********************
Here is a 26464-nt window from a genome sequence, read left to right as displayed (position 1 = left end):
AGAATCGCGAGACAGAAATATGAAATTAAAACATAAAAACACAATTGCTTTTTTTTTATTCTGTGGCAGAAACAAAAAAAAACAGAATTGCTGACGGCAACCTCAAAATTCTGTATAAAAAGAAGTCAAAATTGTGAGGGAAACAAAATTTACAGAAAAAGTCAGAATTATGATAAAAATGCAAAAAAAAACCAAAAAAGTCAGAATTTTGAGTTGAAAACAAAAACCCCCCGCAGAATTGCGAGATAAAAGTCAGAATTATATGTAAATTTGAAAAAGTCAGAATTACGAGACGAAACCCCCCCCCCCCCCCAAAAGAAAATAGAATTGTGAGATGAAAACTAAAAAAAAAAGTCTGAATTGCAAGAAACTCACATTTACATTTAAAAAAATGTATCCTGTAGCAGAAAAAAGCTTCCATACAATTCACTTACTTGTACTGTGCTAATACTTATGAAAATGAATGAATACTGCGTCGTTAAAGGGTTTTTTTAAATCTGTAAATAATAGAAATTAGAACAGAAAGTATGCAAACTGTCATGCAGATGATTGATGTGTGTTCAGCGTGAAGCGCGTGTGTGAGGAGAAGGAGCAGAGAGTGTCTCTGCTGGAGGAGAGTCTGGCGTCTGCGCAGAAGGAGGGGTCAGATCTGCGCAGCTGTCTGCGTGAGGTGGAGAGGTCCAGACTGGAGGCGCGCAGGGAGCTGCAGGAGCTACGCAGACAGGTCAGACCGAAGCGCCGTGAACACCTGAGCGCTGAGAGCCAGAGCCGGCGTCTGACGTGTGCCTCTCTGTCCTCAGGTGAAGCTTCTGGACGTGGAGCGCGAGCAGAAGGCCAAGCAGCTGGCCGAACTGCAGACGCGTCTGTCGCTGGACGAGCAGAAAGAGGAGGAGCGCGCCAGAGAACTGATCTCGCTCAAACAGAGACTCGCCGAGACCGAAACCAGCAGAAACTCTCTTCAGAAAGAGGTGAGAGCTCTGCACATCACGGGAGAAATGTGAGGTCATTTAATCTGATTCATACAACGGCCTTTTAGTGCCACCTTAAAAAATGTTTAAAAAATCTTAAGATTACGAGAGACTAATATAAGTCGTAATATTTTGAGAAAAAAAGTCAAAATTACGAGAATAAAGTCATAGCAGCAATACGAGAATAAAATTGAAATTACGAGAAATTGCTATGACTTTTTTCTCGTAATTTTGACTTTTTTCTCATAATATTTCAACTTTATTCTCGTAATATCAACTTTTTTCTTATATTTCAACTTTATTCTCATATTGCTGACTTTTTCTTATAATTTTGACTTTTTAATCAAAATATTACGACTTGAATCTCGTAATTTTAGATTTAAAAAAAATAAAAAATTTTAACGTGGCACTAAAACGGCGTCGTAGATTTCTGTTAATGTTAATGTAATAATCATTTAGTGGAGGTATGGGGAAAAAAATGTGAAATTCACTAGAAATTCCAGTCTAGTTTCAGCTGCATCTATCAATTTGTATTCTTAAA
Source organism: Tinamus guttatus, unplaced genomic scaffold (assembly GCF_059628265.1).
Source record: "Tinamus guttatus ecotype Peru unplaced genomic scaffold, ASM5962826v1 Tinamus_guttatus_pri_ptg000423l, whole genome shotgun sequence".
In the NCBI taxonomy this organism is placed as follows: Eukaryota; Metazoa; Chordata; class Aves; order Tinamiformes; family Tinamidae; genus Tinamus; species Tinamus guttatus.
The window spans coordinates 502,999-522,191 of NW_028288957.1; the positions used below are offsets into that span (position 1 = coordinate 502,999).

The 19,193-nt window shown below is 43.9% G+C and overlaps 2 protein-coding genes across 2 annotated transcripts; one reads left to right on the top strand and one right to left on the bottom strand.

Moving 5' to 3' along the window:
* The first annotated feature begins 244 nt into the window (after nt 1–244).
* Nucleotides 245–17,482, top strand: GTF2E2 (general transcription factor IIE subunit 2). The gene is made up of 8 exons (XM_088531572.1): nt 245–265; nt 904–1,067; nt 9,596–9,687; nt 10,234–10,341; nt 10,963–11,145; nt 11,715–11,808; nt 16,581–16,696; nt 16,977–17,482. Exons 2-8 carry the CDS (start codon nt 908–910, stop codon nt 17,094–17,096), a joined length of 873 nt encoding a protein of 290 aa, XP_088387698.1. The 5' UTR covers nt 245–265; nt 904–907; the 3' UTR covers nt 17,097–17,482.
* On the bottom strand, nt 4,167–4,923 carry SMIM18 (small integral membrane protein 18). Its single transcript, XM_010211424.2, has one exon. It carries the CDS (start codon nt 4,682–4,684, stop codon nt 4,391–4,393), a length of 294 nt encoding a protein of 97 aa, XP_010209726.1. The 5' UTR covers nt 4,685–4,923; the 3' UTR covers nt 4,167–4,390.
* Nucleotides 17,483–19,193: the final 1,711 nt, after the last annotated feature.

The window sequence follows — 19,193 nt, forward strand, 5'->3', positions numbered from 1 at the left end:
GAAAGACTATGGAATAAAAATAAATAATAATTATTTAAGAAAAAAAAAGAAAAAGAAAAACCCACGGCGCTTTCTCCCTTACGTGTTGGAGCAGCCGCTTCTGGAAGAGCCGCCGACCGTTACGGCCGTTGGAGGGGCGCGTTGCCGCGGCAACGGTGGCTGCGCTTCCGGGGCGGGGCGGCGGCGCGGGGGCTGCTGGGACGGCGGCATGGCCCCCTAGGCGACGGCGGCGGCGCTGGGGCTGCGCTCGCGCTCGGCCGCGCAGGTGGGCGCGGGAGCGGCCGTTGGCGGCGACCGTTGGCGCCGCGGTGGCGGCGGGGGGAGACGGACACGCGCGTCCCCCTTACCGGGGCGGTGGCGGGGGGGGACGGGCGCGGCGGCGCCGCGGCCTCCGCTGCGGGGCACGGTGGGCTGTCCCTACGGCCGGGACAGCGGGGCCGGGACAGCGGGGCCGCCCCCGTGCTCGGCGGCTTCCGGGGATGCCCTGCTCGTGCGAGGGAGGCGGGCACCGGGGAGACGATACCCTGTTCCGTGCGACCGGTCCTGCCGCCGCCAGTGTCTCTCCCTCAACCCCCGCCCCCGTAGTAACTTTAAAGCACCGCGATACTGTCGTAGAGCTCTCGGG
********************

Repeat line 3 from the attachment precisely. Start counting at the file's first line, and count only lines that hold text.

Source organism: Tinamus guttatus, unplaced genomic scaffold (assembly GCF_059628265.1).